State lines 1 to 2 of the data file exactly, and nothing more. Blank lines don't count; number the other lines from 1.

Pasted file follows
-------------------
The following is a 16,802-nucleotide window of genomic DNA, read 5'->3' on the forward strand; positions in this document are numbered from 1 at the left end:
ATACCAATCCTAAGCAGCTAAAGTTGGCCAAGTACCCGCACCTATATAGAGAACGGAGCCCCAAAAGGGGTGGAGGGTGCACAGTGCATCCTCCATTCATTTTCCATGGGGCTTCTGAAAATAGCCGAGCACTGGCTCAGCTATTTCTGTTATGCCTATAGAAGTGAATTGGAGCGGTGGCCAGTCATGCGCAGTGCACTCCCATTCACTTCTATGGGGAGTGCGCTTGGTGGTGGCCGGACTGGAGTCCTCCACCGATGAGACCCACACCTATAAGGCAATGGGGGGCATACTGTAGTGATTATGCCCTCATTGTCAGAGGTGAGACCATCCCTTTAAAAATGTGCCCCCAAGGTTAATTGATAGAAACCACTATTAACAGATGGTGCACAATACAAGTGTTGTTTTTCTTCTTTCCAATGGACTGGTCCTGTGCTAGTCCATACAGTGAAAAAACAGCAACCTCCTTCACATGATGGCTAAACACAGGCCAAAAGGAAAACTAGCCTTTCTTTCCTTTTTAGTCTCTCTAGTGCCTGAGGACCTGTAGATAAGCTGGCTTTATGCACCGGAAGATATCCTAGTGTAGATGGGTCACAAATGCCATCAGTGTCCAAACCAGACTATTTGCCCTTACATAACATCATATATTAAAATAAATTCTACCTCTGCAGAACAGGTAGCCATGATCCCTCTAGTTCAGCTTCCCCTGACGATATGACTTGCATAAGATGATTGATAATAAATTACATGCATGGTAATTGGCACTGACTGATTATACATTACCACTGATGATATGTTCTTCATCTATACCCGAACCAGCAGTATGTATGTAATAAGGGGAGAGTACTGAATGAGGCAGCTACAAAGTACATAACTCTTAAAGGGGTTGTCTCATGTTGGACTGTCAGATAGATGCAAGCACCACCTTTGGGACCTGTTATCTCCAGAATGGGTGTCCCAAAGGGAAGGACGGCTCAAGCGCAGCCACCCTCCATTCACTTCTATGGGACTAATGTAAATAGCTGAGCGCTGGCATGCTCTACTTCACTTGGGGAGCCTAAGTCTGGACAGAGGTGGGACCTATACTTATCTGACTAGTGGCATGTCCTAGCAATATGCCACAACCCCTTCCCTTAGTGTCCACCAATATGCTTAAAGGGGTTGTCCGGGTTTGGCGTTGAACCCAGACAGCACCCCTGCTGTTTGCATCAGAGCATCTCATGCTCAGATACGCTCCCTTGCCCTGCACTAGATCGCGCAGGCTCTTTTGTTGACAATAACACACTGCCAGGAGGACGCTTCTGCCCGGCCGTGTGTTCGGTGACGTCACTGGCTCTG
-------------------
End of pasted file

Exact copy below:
The following is a 16,802-nucleotide window of genomic DNA, read 5'->3' on the forward strand; positions in this document are numbered from 1 at the left end:
ATACCAATCCTAAGCAGCTAAAGTTGGCCAAGTACCCGCACCTATATAGAGAACGGAGCCCCAAAAGGGGTGGAGGGTGCACAGTGCATCCTCCATTCATTTTCCATGGGGCTTCTGAAAATAGCCGAGCACTGGCTCAGCTATTTCTGTTATGCCTATAGAAGTGAATTGGAGCGGTGGCCAGTCATGCGCAGTGCACTCCCATTCACTTCTATGGGGAGTGCGCTTGGTGGTGGCCGGACTGGAGTCCTCCACCGATGAGACCCACACCTATAAGGCAATGGGGGGCATACTGTAGTGATTATGCCCTCATTGTCAGAGGTGAGACCATCCCTTTAAAAATGTGCCCCCAAGGTTAATTGATAGAAACCACTATTAACAGATGGTGCACAATACAAGTGTTGTTTTTCTTCTTTCCAATGGACTGGTCCTGTGCTAGTCCATACAGTGAAAAAACAGCAACCTCCTTCACATGATGGCTAAACACAGGCCAAAAGGAAAACTAGCCTTTCTTTCCTTTTTAGTCTCTCTAGTGCCTGAGGACCTGTAGATAAGCTGGCTTTATGCACCGGAAGATATCCTAGTGTAGATGGGTCACAAATGCCATCAGTGTCCAAACCAGACTATTTGCCCTTACATAACATCATATATTAAAATAAATTCTACCTCTGCAGAACAGGTAGCCATGATCCCTCTAGTTCAGCTTCCCCTGACGATATGACTTGCATAAGATGATTGATAATAAATTACATGCATGGTAATTGGCACTGACTGATTATACATTACCACTGATGATATGTTCTTCATCTATACCCGAACCAGCAGTATGTATGTAATAAGGGGAGAGTACTGAATGAGGCAGCTACAAAGTACATAACTCTTAAAGGGGTTGTCTCATGTTGGACTGTCAGATAGATGCAAGCACCACCTTTGGGACCTGTTATCTCCAGAATGGGTGTCCCAAAGGGAAGGACGGCTCAAGCGCAGCCACCCTCCATTCACTTCTATGGGACTAATGTAAATAGCTGAGCGCTGGCATGCTCTACTTCACTTGGGGAGCCTAAGTCTGGACAGAGGTGGGACCTATACTTATCTGACTAGTGGCATGTCCTAGCAATATGCCACAACCCCTTCCCTTAGTGTCCACCAATATGCTTAAAGGGGTTGTCCGGGTTTGGCGTTGAACCCAGACAGCACCCCTGCTGTTTGCATCAGAGCATCTCATGCTCAGATACGCTCCCTTGCCCTGCACTAGATCGCGCAGGCTCTTTTGTTGACAATAACACACTGCCAGGAGGACGCTTCTGCCCGGCCGTGTGTTCGGTGACGTCACTGGCTCTG